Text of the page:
Nov 30, 2009, 04.35 PM | Source: Chip Magazine
A guide to LCD & LED TVs!
LED TVs are the current focus of all the push, with Samsung and Sony leading the bandwagon.
The HDTV market, today, makes all kinds of claims and advertisements, confudsing the buyers. The so-called LED TVs are the current focus of all the push, with Samsung and Sony leading the bandwagon. For anyone planning to buy one this month, I feel I have to write this short guide.
I have respect for all the major electronics brands; we review their products regularly, including the ďLED TVsĒ, but their marketing terminology is wrong. These are not LED TVs, ie, they donít substitute the regular LCD for an array of LEDs (which would give us incredible quality and power savings), but simply regular LCD TVs made of liquid crystals just like normal LCDs. The only difference is that LEDs are used to light the panel. Letís backtrack a bit in to the tech behind an LCD TV.
An LCD needs a source of light to work, unlike plasmas and OLED screens in which the pixels themselves emit light. This light is usually generated by a cold cathode lamp (CCFL), similar to the CFL lamps that light up our rooms. This is called the backlight, and is responsible for a huge chunk of the quality you will get out of the TV. These generally have a brightness of 330 Ė 350 cd/m2 brightness at their midpoints. Their evenness and brightness of the backlight dictate your panelís ability to show good pictures. The CCFL lights the LCD panel, which is made up of pixels, from behind. Each pixel either blocks the light to show black, or totally allows it through to show white. Each pixel is made of 3 subpixels: red, green and blue. These intermix as and how needed, and thus we get color. Essentially itís the TVís ability to block or let through the backlight that dictates the image quality in terms of brightness, contrast, etc.
Now in LED TVs, especially the Samsung ones released in India, the CCFL light is replaced by an LED source. These are definitely a better choice than the fluorescent cathodes since they consume less power, which makes power efficiency go up. Now we have another issue here. LEDs can light the panels from the back or from the sides. The ones we have reviewed so far light it from the sides, and are correctly referred to as LED edge-lit LCD TVs. Thatís what we call our reviews of such products.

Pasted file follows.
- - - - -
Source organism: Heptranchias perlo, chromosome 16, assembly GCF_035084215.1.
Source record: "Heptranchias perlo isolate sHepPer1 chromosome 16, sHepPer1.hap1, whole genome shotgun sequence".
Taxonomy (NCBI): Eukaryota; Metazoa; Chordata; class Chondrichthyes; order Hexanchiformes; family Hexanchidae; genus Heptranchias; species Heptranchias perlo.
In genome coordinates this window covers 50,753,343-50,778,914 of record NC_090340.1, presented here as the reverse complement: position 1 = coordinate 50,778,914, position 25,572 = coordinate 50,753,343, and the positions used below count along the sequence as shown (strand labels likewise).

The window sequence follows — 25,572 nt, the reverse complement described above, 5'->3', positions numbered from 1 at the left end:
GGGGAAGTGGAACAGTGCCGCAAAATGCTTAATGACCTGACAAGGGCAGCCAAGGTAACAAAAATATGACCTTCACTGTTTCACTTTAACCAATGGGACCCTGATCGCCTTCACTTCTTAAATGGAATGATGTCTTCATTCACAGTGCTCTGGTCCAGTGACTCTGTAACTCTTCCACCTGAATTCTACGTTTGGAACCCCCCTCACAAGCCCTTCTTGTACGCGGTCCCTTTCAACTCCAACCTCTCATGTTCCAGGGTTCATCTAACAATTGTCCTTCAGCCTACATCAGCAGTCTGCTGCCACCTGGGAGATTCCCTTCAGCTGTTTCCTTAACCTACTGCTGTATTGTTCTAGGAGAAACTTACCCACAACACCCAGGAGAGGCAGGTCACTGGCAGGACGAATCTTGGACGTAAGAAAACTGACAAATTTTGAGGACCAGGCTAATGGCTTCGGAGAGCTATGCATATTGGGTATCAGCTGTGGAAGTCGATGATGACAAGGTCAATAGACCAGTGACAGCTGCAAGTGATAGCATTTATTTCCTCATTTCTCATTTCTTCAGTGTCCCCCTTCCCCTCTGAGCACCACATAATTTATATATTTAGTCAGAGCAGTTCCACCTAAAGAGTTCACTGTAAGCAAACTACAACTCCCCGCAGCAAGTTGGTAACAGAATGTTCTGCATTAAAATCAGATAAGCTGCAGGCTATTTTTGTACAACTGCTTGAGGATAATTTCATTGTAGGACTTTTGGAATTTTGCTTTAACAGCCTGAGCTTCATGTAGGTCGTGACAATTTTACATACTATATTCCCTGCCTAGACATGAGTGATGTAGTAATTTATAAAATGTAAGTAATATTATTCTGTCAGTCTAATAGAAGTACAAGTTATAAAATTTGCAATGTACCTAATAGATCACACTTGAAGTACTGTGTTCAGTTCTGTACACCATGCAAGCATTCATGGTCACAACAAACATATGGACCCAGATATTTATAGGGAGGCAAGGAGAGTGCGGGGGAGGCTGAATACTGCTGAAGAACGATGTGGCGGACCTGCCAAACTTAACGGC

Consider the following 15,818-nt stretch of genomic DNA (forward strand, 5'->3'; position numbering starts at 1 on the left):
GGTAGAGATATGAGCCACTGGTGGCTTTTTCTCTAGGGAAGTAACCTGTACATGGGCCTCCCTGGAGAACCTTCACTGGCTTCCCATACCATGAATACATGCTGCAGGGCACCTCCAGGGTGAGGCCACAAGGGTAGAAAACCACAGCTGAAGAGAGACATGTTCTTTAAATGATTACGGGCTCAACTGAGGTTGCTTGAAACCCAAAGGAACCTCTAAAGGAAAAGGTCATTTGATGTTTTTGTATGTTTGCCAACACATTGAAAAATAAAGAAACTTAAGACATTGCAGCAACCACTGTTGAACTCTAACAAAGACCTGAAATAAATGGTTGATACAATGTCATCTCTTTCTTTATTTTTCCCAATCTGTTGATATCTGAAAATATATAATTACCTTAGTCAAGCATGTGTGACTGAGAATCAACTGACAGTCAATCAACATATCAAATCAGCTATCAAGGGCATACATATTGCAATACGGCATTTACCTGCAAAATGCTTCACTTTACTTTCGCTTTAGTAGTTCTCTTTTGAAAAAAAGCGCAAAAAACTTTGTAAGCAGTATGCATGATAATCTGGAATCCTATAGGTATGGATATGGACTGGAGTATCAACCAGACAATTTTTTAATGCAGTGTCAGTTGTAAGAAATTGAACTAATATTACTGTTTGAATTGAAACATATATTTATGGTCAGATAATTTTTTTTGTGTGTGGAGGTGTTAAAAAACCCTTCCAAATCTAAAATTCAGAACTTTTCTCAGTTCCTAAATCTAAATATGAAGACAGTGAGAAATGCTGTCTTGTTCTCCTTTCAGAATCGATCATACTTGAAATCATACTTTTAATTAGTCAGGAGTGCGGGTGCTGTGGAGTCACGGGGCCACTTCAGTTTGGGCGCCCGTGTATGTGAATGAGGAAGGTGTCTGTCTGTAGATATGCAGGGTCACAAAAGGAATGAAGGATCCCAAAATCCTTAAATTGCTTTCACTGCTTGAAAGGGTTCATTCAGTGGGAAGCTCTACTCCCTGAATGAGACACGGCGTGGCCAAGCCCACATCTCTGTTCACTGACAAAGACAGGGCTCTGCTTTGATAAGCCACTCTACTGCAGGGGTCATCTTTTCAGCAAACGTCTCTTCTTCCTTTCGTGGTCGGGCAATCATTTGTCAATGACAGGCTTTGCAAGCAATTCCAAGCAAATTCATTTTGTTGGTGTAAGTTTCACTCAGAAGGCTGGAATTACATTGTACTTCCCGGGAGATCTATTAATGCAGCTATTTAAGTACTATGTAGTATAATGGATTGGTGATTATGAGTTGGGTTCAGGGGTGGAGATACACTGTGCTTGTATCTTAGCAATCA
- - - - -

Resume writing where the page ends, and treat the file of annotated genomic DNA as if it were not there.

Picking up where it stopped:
It is debatable whether Samsung and Sony's ads are correct; maybe they should be more specific in their nomenclature, but then history is filled with marketing gimmicks and half-truths so thereís no use complaining about it. LED backlit LCD monitors are available in laptops and 21-23-inch and larger monitors. Samsung themselves have released an LED backlit monitor, called the XL2370, which should launch here soon. The Samsung 7 series edge-lit TVs are superbóthereís no doubt about thatóbut right now they are pretty pricey. I feel buyers should wait a bit unless theyíre really blown away by the image quality.
So then finally, what exactly is an LED TV? If these existed, they would actually use LEDs to make up the pixels, and would use totally different technology. No consumer TV currently uses LEDs; only some giant outdoor screens used in stadiums or hoardings line the ones you see in pictures of Times Square. These utilize up to 25 million LEDs each to produce full-color HD images, and no, I donít think anyone has one in their house! Sony has something called an OLED TV, the XEL-1, but the price is a joke and the technology is still different from normal LED LCD TVs. LGís LH90 is an LED-backlit LCD TV, and we also have BenQ's V2200 and V2400 monitors which use LED backlighting too. Traditional LCDs are not dying out by any stretch of the imagination; in reality they are just taking a backseat in terms of marketing jargon. Donít get taken in by a flashy ad or sales pitch!
By Siddharth Bhatia